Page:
So I’ve discovered two new things in the past 24 hours.
I’ve combined the two, by way of my second Vine post. Make sure you turn the sound on.
x 01001011 01101111 01000100 (aka KoD [aka Binary Cat on Twitter and Vine!]}
This hospital used to be huge. By the time Andrew and I got to it, the majority of it had been demolished, with only the one beautiful building remaining.
It took awhile to get out to this hospital, as we didn’t have a car and had to take public transport and then go for a looong walk. But I got to see cows lounging behind a suburban bus stop, which was pretty neat.
x Kitten of Doom
The Savoy Tavern, a once iconic pub opposite
Spencer Street Station Southern Cross Station, is set to undergo renovations to bring it back to it’s original glory, no money-making high-rise apartment blocks included. Apparently.
Some Age readers seem a little skeptical of Mark Rowthorn’s vow to refurbish the old tavern to look like it’s former self. And I don’t blame them. Good ol’ pubs aren’t really big business in the city nowadays; you want to be a hip nightclub attracting all the rich young’uns. A backpackers or mid-priced hotel does seem the logical option, given the proximity to
Spencer Street Station Southern Cross Station. I definitely think the idea of a “nice” park is out – I mean, it’s a great idea for the homeless needing benches to sleep on, but I don’t think the middle/upper class is going to like that outcome. Probably also a good spot for dealers/buyers who come from different areas of Melbourne to meet up.
But I digress. Do you think the building should be retained for historical value? We could go with the current trend of sticking a tall glass extension on top of it. Make it into student accommodation or a backpackers? Or do you think it would be viable again as a pub? I would love to think the latter. But in this age of (re)development I am doubtful.
x Kitten of Doom
Exactly one year ago today, I flew from Berlin to Kyiv to meet Andrew and Shane for adventures in Chernobyl as well as general sightseeing in Kyiv.
Central Kyiv is a colourful and vibrant city. Perhaps it was more vibrant whilst we were there because they were two weeks out from the opening of the Euro Cup, which they were hosting last year, and as with most European countries, were very excited about. There was a massive queue in the cbd for people to have their picture taken with the Euro Cup ahead of the competition. There were militsia everywhere (in addition to regular police).
We didn’t find our lack of Ukrainian to be a problem (I speak basic Russian… Andrew and Shane know “thankyou”). Most people who work in hospitality/tourism know enough broken English to communicate. The hotel front desk staff speak very good English. Nobody seems to have change for anything higher than a 20, so try not to carry big notes around (the ATMs give you denominations of 200 Hrivna… yikes).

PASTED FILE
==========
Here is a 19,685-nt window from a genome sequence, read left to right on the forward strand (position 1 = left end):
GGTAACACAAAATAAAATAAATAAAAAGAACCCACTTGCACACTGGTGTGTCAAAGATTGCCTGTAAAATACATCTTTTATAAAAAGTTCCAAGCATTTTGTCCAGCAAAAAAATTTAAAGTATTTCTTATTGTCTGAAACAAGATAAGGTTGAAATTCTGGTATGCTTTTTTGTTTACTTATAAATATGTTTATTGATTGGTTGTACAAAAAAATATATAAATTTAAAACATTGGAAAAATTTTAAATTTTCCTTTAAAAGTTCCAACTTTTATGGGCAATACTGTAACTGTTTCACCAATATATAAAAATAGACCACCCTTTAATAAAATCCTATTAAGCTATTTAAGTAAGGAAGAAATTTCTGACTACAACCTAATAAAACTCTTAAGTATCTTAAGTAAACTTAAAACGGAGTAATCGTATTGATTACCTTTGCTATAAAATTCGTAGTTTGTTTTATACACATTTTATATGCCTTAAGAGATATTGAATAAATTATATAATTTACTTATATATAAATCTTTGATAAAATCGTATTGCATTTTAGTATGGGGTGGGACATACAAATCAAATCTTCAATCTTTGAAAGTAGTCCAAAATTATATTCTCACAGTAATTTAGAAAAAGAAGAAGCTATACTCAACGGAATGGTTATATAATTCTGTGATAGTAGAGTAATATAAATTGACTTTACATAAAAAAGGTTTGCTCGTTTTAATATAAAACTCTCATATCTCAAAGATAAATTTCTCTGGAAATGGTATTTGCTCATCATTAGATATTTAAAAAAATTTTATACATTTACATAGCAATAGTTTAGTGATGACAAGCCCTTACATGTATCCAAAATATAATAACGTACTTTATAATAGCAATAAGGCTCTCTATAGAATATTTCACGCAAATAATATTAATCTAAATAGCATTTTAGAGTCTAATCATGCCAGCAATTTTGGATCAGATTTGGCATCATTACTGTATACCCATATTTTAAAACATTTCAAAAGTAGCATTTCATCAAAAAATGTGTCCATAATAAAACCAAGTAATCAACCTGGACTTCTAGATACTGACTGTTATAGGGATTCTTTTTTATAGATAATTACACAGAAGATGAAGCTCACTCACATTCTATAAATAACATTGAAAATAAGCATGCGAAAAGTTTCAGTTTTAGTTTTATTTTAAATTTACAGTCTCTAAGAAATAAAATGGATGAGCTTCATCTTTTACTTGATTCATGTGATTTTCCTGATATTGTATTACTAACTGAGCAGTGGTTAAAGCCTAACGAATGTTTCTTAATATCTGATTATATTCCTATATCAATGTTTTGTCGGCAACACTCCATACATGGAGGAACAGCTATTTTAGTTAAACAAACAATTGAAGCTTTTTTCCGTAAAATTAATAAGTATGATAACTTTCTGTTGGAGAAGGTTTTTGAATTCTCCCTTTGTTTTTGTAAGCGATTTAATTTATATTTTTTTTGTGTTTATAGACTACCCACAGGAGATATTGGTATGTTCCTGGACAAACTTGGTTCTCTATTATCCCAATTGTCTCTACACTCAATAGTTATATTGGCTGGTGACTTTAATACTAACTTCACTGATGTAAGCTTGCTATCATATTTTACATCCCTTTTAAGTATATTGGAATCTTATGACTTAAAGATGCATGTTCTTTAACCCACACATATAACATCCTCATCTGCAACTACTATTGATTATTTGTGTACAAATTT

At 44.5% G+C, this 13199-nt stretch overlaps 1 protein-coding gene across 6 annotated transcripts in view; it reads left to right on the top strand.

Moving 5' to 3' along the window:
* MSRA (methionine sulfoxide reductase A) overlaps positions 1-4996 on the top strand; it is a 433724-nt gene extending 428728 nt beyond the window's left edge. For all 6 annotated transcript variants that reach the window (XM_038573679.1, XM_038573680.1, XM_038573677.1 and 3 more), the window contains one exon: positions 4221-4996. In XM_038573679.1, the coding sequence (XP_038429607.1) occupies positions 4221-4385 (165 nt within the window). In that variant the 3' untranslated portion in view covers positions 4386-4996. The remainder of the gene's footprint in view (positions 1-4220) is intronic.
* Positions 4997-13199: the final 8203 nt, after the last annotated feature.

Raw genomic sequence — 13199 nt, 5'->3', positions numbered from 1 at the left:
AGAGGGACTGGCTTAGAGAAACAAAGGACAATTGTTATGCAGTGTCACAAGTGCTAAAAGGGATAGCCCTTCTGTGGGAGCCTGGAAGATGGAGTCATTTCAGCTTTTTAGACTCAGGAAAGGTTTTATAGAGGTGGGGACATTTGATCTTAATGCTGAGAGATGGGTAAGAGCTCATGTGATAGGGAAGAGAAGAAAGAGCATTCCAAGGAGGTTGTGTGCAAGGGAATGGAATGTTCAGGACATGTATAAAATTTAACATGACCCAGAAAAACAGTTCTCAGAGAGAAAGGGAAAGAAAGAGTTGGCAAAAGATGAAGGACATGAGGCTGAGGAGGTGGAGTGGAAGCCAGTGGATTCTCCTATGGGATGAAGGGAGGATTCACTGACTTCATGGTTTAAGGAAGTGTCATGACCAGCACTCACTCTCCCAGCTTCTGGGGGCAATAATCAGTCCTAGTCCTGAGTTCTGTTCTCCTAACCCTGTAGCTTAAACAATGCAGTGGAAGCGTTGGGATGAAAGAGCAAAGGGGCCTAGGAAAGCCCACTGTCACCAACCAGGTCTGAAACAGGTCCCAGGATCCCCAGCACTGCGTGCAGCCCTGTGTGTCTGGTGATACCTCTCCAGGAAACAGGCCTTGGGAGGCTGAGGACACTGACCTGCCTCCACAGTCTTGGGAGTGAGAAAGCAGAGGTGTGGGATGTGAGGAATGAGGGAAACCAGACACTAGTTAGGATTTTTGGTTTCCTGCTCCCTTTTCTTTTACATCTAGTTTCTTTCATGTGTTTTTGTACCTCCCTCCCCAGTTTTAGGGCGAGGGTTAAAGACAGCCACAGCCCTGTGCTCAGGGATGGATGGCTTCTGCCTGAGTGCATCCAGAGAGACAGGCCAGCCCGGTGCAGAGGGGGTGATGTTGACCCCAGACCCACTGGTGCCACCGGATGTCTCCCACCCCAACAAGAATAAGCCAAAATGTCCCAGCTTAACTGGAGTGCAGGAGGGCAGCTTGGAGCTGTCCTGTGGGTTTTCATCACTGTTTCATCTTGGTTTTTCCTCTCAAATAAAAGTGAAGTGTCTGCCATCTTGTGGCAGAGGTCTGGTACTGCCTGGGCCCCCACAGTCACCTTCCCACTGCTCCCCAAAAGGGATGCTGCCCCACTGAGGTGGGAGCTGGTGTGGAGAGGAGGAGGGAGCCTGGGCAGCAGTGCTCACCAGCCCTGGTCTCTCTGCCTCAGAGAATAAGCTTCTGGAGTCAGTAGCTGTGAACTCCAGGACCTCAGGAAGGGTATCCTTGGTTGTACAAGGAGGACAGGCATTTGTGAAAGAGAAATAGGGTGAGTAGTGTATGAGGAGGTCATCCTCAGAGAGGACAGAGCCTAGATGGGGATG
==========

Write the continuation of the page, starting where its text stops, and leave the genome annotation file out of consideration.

Everyone drives like maniacs, cutting off others whilst changing lanes at high speed is quite common. Also nobody wears seatbelts. Yet nobody seems to have accidents. Parking is very difficult to come by, so everyone parks on the nature strips. Taxis don’t have meters, they just make up the fare upon your arrival at your destination, so make sure you negotiate a cheap price before you get in. One of our taxis didn’t have a back windscreen. No biggie.
One highlight was definitely the Museum of the Great Patriotic War, a memorial to the soldiers and civilians who died during the Nazis invasion of Kyiv during the Second World War. Kyiv, being the eastern-most city of the Soviet Union, was the first port of call for the Germans, and having not enough soldiers to hold them off on their own, were joined by the peasant civilians. They lost, but not without a fierce battle. They are very proud of their contribution in defending the USSR in WWII, and this is evident in their War Museum. Despite being able to read almost nothing in the museum (all exhibits and artifacts have captions only in Ukrainian; there is a laminated A4 card at the beginning of each room giving you a synopsis of that room’s history in English) it was an extremely moving experience. The museum is topped by a 62m stainless steel statue, Mother Motherland, a symbol of strength and victory which watched over Kyiv. The total height of museum and statue is 102m. I can’t describe how awe-inspiring it is in person. The pictures don’t really convey how huge it actually is.
Go further out from the city centre and Kyiv becomes less colourful, and much more evidently poor. The apartment blocks are exactly how you picture them. Many of them look as though they might collapse with a gust of wind.
The cathedrals are stunning; so many golden domes. Everything is cheap cheap cheap (mmm vodka). Beggars are plentiful, but we didn’t get any trouble from them.
Can’t wait to go back.
x Kitten of Doom
Unfair Lottery sounds a bit different to previous Horrorshow material with the singing on the chorus. It might take a few listens for me to get into it, but kudos to them for doing something a bit different. I also think the track seems to end a bit prematurely; perhaps could have done with one more verse.
Still sounds pretty good in my opinion though, and I can’t wait to hear the rest of the album.
x Kitten of Doom
My friend and I were thinking about making a photography zine of some of the abandoned and obscure places we’re been to around Melbourne, with maybe a little of our own poetry thrown in to accompany the pictures. If we were to sell these for, say, $5 each, would anyone be interested in buying one?